Nfld. & Labrador

Business is blossoming for Newfoundland's garden centre owners, despite supply chain problems

Murray's Garden Centre in Portugal Cove-St. Phillip's and Holland Nurseries in St. John's have seen a new wave of customers since the onset of the pandemic, leading to unprecedented sales and extensive supply chain headaches.

Gardening and house plants saw an increase in popularity during the pandemic

Plants are pictured at Murray's Garden Centre in Portugal Cove-St. Philip's, which has seen an increase in business since the pandemic hit Newfoundland and Labrador. (Henrike Wilhelm/CBC)

Owners of garden centres on the Avalon Peninsula say they are seeing unprecedented demand two years into the COVID-19 pandemic, even as supply-chain woes continue to cause headaches.

Evan Murray, an owner-operator of Murray's Garden Centre in Portugal Cove-St. Philip's, told CBC News the last two years are among the most successful ones the business has ever had.

"It's been wonderful," said Murray.

But the future didn't always seem this bright. When the pandemic hit in March 2020, Murray said, he didn't understand how the store would be able to sell its products, and the business scaled back its orders. But after they opened for curbside pickup, there was more demand for plants and flowers than they expected.

"We quickly realized we would have one of the busiest years we had ever seen," he said.

While it's unclear how much of the pandemic-prompted business they will retain, Murray said he's heard from many first-time gardeners that they've found it rewarding.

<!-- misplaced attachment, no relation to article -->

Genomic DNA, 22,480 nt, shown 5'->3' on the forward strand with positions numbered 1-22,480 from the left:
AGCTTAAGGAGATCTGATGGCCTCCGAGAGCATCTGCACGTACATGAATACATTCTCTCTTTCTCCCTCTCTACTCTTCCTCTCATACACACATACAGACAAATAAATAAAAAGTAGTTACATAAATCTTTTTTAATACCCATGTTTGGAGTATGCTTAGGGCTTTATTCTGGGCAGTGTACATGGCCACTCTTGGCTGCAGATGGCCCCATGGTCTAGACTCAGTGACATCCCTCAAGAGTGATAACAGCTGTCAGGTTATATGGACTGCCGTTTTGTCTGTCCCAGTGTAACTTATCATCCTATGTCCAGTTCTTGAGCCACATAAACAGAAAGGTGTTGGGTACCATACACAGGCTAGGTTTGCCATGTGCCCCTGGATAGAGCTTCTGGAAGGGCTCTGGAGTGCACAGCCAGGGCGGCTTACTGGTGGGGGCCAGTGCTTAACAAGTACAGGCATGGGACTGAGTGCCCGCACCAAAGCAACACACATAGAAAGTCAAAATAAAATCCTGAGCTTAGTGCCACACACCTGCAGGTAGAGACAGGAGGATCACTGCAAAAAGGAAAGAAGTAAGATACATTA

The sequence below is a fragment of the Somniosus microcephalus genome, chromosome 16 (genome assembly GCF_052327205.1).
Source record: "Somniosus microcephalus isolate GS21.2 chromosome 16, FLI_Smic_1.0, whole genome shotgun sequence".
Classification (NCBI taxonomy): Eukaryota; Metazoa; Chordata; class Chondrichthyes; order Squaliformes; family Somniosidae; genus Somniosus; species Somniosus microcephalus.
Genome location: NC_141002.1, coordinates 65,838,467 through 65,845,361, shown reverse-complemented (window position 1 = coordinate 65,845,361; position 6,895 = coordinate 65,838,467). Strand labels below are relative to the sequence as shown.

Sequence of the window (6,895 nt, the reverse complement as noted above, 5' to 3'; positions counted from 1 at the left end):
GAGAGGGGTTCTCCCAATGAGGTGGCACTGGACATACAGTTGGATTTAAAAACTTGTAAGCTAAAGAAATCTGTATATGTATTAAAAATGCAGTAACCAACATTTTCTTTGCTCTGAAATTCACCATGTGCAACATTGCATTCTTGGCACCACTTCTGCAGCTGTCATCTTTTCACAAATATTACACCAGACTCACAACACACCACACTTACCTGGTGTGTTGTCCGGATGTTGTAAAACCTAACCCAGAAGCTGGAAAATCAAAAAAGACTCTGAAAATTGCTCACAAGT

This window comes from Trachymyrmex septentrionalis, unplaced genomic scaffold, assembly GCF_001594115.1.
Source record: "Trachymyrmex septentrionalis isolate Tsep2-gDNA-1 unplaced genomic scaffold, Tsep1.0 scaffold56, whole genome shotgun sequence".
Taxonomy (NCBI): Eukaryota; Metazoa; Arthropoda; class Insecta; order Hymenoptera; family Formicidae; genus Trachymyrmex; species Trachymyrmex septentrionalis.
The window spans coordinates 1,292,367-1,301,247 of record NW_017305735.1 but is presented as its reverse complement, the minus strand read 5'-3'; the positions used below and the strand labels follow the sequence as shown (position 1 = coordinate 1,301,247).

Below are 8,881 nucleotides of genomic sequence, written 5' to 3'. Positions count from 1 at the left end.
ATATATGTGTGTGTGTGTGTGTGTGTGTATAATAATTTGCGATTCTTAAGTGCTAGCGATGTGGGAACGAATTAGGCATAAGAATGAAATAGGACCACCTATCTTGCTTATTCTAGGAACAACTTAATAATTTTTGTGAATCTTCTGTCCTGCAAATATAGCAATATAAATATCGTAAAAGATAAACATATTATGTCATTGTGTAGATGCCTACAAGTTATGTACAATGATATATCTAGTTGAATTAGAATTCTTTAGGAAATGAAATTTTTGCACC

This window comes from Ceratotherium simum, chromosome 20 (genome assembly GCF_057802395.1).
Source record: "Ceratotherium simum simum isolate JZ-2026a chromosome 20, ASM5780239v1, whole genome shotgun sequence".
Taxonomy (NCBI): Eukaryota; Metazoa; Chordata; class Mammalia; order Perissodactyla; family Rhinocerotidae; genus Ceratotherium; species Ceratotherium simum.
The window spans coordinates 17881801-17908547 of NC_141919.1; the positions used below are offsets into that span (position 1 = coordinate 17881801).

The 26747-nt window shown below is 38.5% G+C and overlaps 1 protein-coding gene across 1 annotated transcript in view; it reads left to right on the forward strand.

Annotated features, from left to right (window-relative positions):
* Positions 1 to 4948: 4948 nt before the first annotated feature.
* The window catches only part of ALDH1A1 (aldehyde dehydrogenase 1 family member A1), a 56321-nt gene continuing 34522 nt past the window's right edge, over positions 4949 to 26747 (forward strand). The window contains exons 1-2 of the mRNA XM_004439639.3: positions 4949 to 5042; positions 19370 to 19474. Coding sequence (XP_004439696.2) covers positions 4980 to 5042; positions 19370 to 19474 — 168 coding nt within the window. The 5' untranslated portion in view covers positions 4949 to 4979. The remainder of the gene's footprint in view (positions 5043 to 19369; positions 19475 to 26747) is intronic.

"People who had their first experience in growing vegetables, annuals or perennials or even trees and shrubs [have] got the gardening bug, so to speak, and they're continuing to be lifelong gardeners," Murray said.

Evan Murray, an owner-operator of Murray's Garden Centre, says his gardening business has seen unprecedented sales since the beginning of the pandemic. (Henrike Wilhelm/CBC)

But increased demand both in Newfoundland and Labrador and abroad has come with a downside, with supply becoming scarcer, said Murray. The business has been forced to order supplies several months — or even up to a year — in advance for the upcoming season.

"That included everything from our plugs to our hardware to our seeds. You had to secure that supply as soon as possible, and still those supply lines are challenged."

Supply-chain problems prompted Murray to begin a pre-ordering program for customers, as items have been selling out quickly. 

"We are accepting pre-orders, which is something we began during the pandemic to make sure people could secure the plants that we knew were coming." 

Murray said the most popular pre-ordered items are herbs and vegetables, with increased demand from customers who want to grow their own food.

"People have a lot of interest in growing beautiful but also functional gardens and edible gardens," he said.

Holland Nurseries owner John Frecker says the pandemic years have been an unexpected success for his garden centre, with house plants being big sellers. (Jeremy Eaton/CBC)

John Frecker, owner of Holland Nurseries in St. John's, had much the same experience.

"When we first went into the lockdown, it was very, very disconcerting. We didn't know what was going to happen." While Frecker initially thought pandemic safety measures would cause a downturn in sales, the opposite proved true.